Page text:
I am a soldier’s mother.
One day in 2010, I bade farewell, heart in my throat, words choked off as my first borne, flesh of my flesh, bone of my bone, my son headed off to Afghanistan. Like so many images of some many other mother’s sons heading off to war, he was full of pride, determination and confidence. He was in fact annoyingly merry! “Just taking care of business mumsy,” big grin plastered across his face, “I’ll be home for Christmas.” he chirped.
But would he? As proud as I was, I was also terrified by questions and images. Just how would he return to me? Pieces in a steel box and saluted by many? Disfigured, limbs missing with his insides protruding from a bag on the outside? A stranger, shattered in mind and spirit by invisible wounds? I was almost paralysed by such questions. I coped by rehearsing every scenario and then developing a care plan for each one. That's how I filled the first week that he was gone.
He called when he could, from Kandahar Air Field. The army had instructions for these chats – talk about all the great stuff going on, the weather, the dog, the neighbourhood. He too had a script and though there was nothing of real substance exchanged, the important questions were answered. The voice from so very far away sounded normal. He sounded okay. NO, better than okay, he sounded good, intact, but also changed. I heard a man’s voice, a man who had seen much.
A few times I stood on the Victoria Park bridge over the 401 clutching my flag and my heart, welcoming other mother’s children back home. The scene was always the same – a long black cortege winding its way along the Highway of Heroes, lights flashing, flags waving, tears flowing. Please dear God, don’t ever let it be me in that dark stretch limo following a flag draped casket in a funeral coach. Please...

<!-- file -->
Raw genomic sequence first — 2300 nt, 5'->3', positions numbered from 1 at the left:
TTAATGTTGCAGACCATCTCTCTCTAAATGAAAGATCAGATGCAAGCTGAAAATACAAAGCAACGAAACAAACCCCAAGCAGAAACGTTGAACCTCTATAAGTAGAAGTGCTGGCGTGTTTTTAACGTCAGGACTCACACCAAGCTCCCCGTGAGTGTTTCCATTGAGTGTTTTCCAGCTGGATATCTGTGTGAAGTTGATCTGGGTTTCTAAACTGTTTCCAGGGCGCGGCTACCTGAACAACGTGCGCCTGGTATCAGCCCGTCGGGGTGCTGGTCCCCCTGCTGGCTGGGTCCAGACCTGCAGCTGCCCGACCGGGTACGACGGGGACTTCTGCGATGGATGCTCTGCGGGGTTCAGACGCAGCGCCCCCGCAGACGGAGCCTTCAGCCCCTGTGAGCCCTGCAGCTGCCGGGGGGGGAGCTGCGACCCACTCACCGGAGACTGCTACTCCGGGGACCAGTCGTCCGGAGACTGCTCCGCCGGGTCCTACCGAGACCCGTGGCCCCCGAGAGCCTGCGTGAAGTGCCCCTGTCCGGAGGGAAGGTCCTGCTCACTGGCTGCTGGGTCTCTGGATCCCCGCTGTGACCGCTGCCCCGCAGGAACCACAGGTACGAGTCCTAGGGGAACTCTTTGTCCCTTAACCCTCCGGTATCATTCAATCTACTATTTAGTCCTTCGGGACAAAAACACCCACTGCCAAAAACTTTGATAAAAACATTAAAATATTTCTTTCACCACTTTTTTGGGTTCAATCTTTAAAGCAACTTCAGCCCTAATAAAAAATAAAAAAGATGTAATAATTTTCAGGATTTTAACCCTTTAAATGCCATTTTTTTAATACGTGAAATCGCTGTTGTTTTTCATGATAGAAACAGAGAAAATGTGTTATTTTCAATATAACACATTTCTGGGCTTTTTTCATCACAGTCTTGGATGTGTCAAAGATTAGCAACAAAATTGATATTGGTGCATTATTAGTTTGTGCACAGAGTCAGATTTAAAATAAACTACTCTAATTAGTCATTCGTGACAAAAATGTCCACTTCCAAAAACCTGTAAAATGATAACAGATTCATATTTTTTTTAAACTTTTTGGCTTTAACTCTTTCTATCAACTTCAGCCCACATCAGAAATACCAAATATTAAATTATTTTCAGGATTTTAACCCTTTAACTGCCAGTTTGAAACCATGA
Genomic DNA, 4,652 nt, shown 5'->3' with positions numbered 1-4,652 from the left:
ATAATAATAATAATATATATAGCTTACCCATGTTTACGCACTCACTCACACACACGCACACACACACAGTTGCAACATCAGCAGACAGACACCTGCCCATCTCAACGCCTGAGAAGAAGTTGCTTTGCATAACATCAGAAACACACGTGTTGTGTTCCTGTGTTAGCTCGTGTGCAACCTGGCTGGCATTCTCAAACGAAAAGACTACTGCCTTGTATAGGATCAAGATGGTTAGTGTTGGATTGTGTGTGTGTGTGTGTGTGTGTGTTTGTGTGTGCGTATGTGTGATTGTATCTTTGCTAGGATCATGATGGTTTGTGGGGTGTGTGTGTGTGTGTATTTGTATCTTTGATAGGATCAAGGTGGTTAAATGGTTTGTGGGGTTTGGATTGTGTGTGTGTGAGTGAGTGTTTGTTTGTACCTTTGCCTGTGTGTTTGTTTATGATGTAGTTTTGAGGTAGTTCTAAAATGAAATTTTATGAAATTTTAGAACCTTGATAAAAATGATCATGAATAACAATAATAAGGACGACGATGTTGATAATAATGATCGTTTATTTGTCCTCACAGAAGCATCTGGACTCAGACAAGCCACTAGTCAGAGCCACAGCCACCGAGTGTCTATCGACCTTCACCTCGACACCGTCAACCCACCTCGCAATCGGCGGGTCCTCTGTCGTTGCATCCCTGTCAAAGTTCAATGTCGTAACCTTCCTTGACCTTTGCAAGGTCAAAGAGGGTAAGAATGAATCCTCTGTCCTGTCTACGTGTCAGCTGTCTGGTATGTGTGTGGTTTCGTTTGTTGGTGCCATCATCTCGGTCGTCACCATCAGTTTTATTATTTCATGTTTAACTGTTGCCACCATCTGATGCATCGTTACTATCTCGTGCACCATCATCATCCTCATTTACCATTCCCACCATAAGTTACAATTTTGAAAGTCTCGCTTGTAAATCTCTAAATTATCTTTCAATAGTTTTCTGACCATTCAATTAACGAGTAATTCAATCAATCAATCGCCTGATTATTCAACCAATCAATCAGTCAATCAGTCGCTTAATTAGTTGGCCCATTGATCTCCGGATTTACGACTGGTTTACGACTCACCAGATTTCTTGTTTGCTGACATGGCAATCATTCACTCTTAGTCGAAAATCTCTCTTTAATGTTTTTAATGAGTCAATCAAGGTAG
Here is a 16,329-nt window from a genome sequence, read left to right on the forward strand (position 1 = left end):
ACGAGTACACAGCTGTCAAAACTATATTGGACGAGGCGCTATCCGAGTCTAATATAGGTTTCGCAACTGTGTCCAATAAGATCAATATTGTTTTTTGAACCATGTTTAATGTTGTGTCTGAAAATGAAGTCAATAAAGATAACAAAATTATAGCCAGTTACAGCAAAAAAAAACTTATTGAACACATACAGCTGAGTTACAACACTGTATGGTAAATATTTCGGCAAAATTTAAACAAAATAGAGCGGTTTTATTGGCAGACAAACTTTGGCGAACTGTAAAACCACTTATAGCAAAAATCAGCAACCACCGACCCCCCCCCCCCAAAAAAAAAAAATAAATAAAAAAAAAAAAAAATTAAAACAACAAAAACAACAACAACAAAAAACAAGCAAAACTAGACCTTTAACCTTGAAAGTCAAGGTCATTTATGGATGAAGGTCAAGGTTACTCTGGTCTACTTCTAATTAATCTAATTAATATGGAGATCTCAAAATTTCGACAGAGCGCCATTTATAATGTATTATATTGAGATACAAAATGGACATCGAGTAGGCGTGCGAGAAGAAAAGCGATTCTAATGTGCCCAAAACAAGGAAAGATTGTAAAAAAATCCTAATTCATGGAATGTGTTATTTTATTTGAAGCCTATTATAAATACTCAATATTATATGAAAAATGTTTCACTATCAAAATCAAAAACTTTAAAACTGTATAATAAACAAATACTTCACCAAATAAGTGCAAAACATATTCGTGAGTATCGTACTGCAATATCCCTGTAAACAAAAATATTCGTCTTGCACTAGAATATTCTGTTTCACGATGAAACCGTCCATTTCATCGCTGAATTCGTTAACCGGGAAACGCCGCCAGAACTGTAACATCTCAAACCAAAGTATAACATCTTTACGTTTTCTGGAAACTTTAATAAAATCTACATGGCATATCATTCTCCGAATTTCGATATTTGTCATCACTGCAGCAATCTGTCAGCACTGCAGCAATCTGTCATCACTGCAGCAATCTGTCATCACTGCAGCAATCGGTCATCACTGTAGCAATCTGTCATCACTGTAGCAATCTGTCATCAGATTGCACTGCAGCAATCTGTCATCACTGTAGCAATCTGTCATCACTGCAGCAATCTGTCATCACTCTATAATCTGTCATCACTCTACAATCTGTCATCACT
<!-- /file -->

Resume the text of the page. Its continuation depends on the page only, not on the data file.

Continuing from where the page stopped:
Sometimes he talked about the stench of the place – open sewers and rotting garbage. He talked about the heat and the cold of the desert, and the dust, dust, and more dust that got into everything. There were no traditional Christmas crackers that year or other things that might go bang. There were no sudden movements and he sat with his back to a wall. Sometimes when he got up, he reached out for a rifle that was no longer there. But he said little about his tour. As the months passed I heard occasional snippets, half sentences: “felt the breeze as a grenade went by..., daily rocket barrage behind the wire.” and in a general discussion about first aid kits, he allowed, “Oh yeah, I strapped on tourniquets to my arms and legs before going out on patrol, just so they were there if...”
I don’t need to know any more details. I am one of the lucky ones. I can watch my son capable and strong, happily married and safely home, fulfil his vocation.
My heart aches for all Silver Cross mothers, fathers, wives and sweethearts. William Alexander Fraser, a Canadian novelist who first proposed this medal in 1916, wrote: “The mothers are the heroines of the bitter home trenches. They suffer in silence with no reward but the sense that they have answered the call with their heart’s blood...”
At the going down of the sun and in the morning, we will remember them, all who gave so much.
©2013 April Hoeller (photo below courtesy of Veterans' Affairs Canada)